RENEE MONTAGNE, host:
One of the arguments being made for a bailout of the auto industry goes like this: It's a matter of national security.
Senator CARL LEVIN (Michigan, Democrat): It is that industrial base which produces the tanks, the trucks, the planes, the ships that are so important. And the more that goes overseas, the less secure we are.
MONTAGNE: That's Michigan Senator Carl Levin, a longtime supporter of the auto industry, making the case. To learn more about the connections between the Big Three and the military, we reached retired Marine Lieutenant Colonel Dakota Wood, now of the Center for Strategic and Budgetary Assessments. Good morning.
Mr. DAKOTA L. WOOD (Senior Fellow, Center for Strategic and Budgetary Assessments): Good morning.
MONTAGNE: Now, could you give us a little history here? What has been the connection between Detroit and national security?
Mr. WOOD: Well, I think it's a connection that goes back to the 1940s, where the U.S. had to ramp up massive levels of production of various types of vehicles, ships, planes, cars. And the U.S. industrial base was just put in full support of manufacturing material goods. And you saw recycling rubber and metal and silk for parachutes instead of stockings and those types of things.
MONTAGNE: So it was sort of a version of Rosie the Riveter - that is, a civilian industry turned towards military.
Mr. WOOD: It was a nation mobilized for war, that's exactly right.
MONTAGNE: Well, bringing this up, then, to the present and this current argument about national security. How much involvement do automakers have now in producing combat vehicles at this point and other technology for wartime use?
Mr. WOOD: In vehicle manufacture, it's virtually zero. If you were to just go across all the major land combat systems that have been procured over the last couple of decades, these assets or platforms are being developed wholly separate from the U.S. automobile industry. There are a half a dozen companies that produce virtually every land combat vehicle that the US uses. None of that includes Ford, Chrysler or General Motors.
MONTAGNE: What about what I think people think of, they think of Humvees, you know, one thinks that somehow they're connected through Detroit back to the military.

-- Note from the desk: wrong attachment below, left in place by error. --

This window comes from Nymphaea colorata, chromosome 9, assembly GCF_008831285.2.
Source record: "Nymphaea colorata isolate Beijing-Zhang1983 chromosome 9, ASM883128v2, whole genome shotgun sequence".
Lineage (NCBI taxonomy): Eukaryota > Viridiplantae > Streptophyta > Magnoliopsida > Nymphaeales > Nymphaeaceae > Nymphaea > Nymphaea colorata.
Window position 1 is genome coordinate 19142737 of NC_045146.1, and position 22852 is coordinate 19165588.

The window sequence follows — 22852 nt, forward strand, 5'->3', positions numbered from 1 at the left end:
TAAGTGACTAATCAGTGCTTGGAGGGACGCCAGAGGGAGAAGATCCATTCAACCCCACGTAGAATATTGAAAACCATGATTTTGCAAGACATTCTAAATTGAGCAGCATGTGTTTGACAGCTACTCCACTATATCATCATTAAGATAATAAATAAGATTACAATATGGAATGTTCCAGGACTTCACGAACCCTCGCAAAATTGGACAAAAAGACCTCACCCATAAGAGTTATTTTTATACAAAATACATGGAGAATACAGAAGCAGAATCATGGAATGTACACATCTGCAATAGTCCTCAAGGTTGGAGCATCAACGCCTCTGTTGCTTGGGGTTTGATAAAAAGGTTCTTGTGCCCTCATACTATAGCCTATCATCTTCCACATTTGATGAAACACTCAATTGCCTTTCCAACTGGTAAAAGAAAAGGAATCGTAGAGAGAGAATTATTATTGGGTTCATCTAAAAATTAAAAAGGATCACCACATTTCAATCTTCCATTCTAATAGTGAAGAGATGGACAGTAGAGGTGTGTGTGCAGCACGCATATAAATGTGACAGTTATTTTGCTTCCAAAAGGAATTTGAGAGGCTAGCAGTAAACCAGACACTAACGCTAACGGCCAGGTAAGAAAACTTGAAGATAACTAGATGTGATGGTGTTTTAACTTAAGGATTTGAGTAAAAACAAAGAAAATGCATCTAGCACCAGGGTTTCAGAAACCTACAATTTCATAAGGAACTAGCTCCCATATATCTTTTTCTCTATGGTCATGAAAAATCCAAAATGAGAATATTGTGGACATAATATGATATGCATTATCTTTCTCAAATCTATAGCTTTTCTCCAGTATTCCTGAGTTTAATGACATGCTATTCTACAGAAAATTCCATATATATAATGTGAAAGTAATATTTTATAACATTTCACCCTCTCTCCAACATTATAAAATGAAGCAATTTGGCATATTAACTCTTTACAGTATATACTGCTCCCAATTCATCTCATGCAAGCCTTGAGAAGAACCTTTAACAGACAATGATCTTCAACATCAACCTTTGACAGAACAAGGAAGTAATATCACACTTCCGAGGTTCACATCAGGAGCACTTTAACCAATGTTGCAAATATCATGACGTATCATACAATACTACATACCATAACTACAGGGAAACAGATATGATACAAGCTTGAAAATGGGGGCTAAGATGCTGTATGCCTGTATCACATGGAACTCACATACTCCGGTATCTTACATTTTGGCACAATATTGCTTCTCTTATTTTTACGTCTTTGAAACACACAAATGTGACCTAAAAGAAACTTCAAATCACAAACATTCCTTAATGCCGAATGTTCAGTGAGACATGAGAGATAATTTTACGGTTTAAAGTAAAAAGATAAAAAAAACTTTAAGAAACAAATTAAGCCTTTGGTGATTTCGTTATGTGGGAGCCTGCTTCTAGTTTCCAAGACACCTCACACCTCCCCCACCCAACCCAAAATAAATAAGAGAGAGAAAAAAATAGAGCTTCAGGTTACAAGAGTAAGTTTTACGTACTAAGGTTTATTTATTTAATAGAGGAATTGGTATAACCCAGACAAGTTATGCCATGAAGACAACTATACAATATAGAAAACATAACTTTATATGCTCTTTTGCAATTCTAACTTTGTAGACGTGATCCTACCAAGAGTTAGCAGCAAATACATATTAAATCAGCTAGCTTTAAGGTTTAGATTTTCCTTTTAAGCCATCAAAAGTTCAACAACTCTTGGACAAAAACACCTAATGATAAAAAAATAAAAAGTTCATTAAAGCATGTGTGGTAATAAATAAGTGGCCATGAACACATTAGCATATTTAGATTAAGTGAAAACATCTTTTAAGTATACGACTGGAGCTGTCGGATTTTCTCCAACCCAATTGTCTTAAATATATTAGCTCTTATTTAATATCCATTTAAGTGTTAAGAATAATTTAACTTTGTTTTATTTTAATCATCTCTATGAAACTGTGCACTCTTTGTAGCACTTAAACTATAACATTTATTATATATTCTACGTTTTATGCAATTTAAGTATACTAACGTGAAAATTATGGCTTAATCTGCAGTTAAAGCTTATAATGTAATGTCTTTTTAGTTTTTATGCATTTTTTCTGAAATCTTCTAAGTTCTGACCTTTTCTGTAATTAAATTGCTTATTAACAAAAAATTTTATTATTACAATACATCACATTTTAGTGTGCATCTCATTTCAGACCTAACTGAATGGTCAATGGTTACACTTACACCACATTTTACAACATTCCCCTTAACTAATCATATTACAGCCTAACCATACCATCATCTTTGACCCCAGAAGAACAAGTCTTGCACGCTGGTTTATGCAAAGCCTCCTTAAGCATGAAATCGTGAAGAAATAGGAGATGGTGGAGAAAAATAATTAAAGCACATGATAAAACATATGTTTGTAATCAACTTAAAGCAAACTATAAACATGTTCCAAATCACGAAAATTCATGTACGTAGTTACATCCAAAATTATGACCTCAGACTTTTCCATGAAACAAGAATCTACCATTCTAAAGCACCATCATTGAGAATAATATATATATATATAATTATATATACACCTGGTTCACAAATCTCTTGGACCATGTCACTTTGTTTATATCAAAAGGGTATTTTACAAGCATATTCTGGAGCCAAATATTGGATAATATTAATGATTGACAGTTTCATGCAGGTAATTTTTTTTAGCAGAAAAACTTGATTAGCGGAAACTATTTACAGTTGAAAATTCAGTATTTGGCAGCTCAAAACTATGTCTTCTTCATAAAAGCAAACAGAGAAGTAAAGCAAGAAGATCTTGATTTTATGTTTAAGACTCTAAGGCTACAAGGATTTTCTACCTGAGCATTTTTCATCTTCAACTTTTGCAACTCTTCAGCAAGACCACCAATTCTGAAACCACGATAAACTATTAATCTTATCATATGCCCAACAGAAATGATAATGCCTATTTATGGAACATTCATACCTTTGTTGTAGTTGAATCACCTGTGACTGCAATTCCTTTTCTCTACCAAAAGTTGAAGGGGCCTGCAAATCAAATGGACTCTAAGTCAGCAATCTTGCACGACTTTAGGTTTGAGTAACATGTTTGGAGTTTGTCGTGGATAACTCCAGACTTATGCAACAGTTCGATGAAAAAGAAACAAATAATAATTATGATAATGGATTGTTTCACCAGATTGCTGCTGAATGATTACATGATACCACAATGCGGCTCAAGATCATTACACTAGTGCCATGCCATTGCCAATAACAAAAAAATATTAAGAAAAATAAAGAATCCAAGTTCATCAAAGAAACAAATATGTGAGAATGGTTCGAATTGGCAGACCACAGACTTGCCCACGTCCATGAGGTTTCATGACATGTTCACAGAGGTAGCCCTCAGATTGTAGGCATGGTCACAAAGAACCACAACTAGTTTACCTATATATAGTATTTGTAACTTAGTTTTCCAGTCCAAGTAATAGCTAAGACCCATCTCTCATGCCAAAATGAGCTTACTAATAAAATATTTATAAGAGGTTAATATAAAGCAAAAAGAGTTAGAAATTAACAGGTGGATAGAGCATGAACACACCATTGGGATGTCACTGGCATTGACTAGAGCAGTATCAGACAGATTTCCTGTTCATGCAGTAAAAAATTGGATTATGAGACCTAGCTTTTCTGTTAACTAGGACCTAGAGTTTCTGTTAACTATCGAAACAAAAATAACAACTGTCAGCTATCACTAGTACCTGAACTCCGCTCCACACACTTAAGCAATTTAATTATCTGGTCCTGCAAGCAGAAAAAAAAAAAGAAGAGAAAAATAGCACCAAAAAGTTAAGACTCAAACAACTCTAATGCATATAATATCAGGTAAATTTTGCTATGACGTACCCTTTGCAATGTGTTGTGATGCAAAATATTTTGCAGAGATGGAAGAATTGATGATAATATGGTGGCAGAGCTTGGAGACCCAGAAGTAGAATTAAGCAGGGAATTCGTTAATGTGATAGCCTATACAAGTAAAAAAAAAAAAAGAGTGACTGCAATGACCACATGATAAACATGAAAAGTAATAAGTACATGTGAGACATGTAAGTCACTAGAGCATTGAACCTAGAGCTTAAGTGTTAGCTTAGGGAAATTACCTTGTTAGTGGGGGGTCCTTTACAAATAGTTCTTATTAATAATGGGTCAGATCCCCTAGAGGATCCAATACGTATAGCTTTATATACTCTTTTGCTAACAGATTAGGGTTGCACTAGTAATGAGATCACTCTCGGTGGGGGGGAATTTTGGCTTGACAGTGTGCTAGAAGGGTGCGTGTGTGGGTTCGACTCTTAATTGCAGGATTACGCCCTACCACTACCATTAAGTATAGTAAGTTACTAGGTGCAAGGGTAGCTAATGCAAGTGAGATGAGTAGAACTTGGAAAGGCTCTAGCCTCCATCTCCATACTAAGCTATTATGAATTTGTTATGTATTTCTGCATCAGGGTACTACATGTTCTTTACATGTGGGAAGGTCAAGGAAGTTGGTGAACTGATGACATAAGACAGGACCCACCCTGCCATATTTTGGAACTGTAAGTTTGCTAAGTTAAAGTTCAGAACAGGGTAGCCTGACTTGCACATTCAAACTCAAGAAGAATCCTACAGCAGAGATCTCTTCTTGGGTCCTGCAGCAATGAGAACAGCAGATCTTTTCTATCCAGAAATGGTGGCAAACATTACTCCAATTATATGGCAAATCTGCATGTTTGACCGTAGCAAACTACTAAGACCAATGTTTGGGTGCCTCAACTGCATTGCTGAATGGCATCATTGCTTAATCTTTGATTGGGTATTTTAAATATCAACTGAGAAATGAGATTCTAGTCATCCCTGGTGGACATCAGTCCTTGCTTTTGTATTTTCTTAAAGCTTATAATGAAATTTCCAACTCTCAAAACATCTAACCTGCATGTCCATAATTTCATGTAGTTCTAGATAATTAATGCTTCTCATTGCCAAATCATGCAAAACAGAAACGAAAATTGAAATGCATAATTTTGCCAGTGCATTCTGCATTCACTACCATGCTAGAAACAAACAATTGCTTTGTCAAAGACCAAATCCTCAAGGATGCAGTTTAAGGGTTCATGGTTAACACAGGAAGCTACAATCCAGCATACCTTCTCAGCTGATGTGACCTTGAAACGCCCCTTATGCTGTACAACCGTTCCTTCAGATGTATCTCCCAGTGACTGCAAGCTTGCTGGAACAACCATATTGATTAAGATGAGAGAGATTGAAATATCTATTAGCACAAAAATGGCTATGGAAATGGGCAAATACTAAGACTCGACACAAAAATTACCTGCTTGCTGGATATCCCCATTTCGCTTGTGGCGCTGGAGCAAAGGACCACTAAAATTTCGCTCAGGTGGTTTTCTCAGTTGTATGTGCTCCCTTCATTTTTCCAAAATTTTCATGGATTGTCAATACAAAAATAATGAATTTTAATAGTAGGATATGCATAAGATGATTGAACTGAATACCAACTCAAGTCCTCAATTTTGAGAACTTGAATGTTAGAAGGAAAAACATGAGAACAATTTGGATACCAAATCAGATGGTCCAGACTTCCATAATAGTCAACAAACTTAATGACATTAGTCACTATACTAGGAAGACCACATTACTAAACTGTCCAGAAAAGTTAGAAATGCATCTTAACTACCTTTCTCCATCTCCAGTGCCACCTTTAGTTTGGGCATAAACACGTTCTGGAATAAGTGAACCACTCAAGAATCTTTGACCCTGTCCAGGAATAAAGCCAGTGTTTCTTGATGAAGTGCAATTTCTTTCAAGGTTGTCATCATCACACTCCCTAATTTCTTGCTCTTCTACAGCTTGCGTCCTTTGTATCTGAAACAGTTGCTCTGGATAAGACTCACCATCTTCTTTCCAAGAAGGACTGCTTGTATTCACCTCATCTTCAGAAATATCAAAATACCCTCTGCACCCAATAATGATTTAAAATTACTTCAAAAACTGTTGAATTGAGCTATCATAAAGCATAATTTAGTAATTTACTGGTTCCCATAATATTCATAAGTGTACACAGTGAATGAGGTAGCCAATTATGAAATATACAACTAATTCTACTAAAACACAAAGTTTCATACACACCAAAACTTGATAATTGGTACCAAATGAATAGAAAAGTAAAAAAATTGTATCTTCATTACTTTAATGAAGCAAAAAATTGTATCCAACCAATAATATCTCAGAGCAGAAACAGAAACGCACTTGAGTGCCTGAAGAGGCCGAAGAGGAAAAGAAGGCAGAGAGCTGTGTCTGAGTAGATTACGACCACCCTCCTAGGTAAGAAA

Mr. WOOD: And that's, I mean, it really came out of the Gulf War. AM General, in league with General Motors, produced the H1, which was a civilianized version of the military vehicle. They stopped production of that a couple of years ago. But General Motors purchased rights to the name Hummer and made the H2, and then the most recent iteration is the H3. So, under licensing, AM General manufactures the H2 Hummer, but they produce this in completely separate plants and even actively discourage employees from the Humvee plant from visiting or interacting with the operations in the Hummer H2 plants located in the same compound. And if you look at the insides and the underneath, the components and how it's put together, the military version is a completely different vehicle than the civilianized version is.
MONTAGNE: Well, could the argument be made, though, that automakers are developing technologies that could in the future be useful to the military? That certainly has happened.
Mr. WOOD: Absolutely, and I don't want to dismiss or minimize that at all. We're - we have a lot of parallel efforts that are going on, especially in hybrid drives and generating large amounts of electricity from something other than fossil fuel sources. And to the extent that those can be incorporated into the military vehicles, the military would be thrilled with that. So there is that much...
MONTAGNE: So it does - there is a linkage, and it sounds like that could be problem if there was, for instance, no or a very small auto industry.
Mr. WOOD: I think you have to separate the arguments that are being made, where you can say with - painting with a very broad brush, that the U.S. economic health and our industrial base is linked to national security matters. But how broad a brush do you paint on that? If it's talking specifically about the U.S. auto industry, there are ample reasons for keeping that alive and healthy apart from a production of military equipment, which it doesn't do. But, I think it's a false argument to directly link the Big Three auto manufacturers with the production of military-specific combat systems.
MONTAGNE: Thank you very much for joining us.
Mr. WOOD: Yes ma'am, thank you.
MONTAGNE: Dakota Wood is a senior fellow at the Center for Strategic and Budgetary Assessments, an independent policy institute in Washington, D.C. You're listening to Morning Edition from NPR News.
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